Cross-stitched butterfly on a small pouch made by the La Estrella Mazahua Workshop of San Felipe Santiago, State of Mexico. Photo by Thelmadatter.
By Nadia Kalman, editor and curriculum designer at Words Without Borders
Although many of us in the U.S. are staying close to home, we can still connect to the larger world. One of the best ways of doing that is through literature—and this week, we’d like to share a poem from Central Mexico, originally written in the Mazahua indigenous language.
The poem tells the story of Mazahua women who leave their village homes hoping for better lives in Mexico’s cities:
Why do the women leave? Traditional village life has become increasingly difficult, as water shortages and other environmental issues create severe hardships. The documentary trailer below can help students get a sense of these issues, their effects, and the ways in which Mazahua villagers have been making their voices heard.
To read the full poem and access a virtual toolbox of free resources (including more videos, standards-aligned teaching ideas, and audio samples of the Mazahua language, go to the Words Without Borders Campus.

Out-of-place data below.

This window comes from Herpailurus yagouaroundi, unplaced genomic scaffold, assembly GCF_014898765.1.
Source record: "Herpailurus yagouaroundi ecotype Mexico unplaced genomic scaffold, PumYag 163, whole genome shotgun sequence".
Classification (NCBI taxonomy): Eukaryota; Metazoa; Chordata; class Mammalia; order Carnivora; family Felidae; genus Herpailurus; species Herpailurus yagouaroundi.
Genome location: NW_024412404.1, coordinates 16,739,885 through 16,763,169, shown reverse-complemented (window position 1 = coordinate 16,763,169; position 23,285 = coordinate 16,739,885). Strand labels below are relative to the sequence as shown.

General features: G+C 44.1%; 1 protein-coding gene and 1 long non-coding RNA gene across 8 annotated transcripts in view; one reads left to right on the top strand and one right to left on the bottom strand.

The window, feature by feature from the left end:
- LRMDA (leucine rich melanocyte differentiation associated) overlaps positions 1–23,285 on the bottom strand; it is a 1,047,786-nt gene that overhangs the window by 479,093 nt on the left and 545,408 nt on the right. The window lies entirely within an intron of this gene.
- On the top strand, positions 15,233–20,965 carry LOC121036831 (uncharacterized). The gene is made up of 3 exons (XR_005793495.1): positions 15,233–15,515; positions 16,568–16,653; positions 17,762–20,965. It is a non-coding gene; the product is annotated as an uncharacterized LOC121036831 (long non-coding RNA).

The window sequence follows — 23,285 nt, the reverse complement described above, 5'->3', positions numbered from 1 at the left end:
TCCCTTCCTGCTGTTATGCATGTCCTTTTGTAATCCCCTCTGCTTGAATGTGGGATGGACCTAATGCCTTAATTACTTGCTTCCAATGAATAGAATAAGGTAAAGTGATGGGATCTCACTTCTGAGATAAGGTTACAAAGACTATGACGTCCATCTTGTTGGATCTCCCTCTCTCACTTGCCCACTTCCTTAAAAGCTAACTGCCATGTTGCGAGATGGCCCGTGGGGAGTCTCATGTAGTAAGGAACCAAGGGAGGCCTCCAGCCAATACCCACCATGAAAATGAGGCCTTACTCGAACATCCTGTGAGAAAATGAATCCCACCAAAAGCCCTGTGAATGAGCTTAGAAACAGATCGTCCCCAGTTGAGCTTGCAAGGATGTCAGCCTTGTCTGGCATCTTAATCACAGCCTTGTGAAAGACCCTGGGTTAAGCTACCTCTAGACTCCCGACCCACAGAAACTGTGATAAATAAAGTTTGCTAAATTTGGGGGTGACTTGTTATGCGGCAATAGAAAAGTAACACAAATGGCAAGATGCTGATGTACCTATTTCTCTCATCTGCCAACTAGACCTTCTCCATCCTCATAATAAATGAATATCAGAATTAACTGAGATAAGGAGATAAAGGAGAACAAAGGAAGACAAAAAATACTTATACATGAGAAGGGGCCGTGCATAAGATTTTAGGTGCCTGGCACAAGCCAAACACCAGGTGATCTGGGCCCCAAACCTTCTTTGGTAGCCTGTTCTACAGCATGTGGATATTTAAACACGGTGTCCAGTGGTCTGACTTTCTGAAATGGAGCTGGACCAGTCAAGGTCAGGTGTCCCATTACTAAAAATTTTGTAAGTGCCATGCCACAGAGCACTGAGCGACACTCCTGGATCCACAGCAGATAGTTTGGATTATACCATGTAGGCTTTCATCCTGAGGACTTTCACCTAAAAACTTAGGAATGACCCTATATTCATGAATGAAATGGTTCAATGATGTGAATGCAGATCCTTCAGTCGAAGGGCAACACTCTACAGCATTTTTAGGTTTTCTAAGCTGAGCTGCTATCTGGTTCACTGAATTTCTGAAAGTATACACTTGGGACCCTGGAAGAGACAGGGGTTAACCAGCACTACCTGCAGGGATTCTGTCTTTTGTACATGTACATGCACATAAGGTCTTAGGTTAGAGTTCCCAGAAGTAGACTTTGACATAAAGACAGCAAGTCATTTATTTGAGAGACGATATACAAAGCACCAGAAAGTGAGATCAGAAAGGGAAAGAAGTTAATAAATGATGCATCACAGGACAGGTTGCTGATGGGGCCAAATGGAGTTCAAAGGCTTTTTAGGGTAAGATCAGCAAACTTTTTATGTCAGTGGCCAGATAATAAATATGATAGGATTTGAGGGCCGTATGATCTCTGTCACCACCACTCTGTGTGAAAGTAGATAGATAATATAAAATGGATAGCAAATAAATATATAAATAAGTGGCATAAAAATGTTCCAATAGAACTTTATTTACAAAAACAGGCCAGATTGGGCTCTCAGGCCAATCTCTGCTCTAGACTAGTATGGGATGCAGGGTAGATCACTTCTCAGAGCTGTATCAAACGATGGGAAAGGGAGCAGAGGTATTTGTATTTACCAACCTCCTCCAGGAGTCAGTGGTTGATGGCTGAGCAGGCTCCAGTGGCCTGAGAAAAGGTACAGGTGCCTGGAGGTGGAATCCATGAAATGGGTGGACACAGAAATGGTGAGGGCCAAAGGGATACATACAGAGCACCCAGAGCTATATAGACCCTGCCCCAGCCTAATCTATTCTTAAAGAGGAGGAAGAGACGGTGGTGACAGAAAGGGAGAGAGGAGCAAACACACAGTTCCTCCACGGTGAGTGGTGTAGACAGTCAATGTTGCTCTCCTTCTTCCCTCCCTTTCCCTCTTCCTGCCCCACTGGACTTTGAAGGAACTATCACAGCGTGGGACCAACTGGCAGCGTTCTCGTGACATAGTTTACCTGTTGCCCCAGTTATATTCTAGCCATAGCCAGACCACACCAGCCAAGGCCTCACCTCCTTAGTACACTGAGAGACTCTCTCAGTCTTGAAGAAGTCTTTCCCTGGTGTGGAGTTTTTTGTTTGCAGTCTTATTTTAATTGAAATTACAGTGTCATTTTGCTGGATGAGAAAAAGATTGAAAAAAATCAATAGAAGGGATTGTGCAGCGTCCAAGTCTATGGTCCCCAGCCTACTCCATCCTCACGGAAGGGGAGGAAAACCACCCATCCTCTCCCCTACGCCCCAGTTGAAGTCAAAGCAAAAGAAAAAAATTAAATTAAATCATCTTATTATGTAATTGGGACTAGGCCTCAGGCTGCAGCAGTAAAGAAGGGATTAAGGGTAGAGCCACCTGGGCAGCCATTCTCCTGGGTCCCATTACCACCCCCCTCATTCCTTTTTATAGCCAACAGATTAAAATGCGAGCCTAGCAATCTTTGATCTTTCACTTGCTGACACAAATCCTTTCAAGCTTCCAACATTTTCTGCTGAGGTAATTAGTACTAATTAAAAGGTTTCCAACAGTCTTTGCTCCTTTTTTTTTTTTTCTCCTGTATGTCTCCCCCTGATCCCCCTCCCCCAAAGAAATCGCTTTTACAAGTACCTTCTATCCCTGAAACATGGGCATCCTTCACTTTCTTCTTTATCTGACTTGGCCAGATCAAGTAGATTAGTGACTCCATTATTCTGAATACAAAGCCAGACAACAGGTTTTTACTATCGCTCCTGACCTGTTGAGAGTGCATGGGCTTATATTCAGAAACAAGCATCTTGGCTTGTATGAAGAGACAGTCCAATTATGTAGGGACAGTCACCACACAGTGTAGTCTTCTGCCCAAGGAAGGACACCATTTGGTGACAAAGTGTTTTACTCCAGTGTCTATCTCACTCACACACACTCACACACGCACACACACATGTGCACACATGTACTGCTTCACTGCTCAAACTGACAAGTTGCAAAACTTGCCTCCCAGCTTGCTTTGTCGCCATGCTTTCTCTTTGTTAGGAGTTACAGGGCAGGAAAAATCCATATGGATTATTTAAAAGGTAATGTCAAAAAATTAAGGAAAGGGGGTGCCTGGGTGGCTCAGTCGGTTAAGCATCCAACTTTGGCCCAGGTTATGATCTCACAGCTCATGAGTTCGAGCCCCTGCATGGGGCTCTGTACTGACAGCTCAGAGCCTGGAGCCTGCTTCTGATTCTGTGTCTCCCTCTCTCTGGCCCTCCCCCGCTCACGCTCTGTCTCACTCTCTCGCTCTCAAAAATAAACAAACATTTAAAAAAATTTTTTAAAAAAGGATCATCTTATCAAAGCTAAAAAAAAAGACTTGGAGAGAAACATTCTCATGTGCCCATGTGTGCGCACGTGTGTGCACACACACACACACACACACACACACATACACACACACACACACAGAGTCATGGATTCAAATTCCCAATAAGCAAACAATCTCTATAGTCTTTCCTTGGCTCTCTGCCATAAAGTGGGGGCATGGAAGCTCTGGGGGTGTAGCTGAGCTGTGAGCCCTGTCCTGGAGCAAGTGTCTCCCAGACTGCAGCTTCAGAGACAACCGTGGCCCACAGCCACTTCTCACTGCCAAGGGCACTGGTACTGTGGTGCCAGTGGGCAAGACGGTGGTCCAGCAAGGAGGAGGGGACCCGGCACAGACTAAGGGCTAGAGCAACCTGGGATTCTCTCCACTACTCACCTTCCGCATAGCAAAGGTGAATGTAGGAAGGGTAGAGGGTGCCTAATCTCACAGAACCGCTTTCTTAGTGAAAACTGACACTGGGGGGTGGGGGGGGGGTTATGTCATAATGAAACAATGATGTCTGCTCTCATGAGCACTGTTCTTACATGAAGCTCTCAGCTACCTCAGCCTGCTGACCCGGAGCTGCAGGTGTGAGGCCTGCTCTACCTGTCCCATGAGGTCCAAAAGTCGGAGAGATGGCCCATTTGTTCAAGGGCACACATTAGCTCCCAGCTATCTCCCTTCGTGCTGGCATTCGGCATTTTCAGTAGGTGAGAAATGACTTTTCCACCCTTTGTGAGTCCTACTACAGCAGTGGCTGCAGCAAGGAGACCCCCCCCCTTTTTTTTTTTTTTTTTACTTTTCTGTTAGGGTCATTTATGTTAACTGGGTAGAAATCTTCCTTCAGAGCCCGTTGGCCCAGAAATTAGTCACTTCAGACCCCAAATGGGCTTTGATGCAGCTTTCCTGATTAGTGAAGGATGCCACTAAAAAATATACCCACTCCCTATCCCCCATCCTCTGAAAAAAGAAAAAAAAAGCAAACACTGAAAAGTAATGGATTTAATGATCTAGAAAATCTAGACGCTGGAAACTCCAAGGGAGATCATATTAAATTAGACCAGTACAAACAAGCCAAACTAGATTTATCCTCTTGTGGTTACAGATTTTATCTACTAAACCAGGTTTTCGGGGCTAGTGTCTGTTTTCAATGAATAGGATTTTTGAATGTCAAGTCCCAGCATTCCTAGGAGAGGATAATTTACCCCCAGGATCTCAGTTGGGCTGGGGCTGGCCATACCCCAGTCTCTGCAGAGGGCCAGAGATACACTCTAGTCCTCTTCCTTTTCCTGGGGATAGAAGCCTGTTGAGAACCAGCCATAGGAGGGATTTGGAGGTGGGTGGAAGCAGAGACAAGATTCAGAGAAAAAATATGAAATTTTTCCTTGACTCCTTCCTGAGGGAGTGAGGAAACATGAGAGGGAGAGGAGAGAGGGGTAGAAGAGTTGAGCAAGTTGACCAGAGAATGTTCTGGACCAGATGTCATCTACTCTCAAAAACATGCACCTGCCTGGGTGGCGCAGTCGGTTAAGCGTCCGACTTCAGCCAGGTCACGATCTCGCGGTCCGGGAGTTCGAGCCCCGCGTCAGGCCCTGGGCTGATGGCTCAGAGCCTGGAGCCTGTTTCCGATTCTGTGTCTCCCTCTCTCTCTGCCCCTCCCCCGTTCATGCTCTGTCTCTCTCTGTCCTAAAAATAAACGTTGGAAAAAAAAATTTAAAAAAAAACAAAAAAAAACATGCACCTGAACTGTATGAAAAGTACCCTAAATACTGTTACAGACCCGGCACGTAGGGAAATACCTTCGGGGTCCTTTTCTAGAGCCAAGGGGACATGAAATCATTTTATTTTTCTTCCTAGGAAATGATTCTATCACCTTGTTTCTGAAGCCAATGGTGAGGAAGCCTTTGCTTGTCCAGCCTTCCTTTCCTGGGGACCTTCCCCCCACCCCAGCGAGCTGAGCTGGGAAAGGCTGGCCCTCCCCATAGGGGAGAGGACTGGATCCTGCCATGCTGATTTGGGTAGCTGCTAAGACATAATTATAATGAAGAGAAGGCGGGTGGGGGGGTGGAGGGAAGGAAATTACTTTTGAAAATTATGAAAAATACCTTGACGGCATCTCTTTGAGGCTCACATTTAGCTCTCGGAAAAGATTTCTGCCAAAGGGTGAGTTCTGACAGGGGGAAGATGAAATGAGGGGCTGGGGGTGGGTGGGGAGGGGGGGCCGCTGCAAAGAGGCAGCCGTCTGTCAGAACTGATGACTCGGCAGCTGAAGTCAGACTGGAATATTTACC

You can use the Learning Arc from Re-imagining Migration to guide students’ explorations and discussions. Especially relevant questions from the Arc include:
* What can we learn from the many visible and invisible stories of migration around us?
* Why do people leave their homes?
* How do local narratives of migration relate to global patterns?
Then, join us next Monday, April 6, for an online educators’ lunch where we’ll talk about the poem, teaching strategies and ways to help each other bring the world to our students. Details below!
Staying Locally? Lunch Globally with Re-imagining Migration and Words Without Borders!
Join us right here on Monday, April 6, at 1 p.m. EDT (noon CDT, 11 a.m. MDT, 10 a.m. PDT). Bring your thoughts and questions—about this poem, Mexican literature, remote learning, migration, or anything else that would be helpful. We’ll bring ideas for using the poem in English and social studies classes and perhaps a recipe from Central Mexico. And we’ll all put our heads together, collaborate and chat.
Words Without Borders Campus: Discover Free Resources and Tools
Words Without Borders Campus is a free educational website that publishes stories and poems from around the world, along with an array of tools for teaching and learning.
Re-imagining Migration’s mission is to advance the education and well-being of immigrant-origin youth, decrease bias and hatred against these youth and help all young people develop the understanding and habits of mind, heart, and civic participation to nurture inclusive communities and healthy democracies.
We’re looking forward to meeting you Monday!
Nadia Kalman is an editor and curriculum designer at Words Without Borders.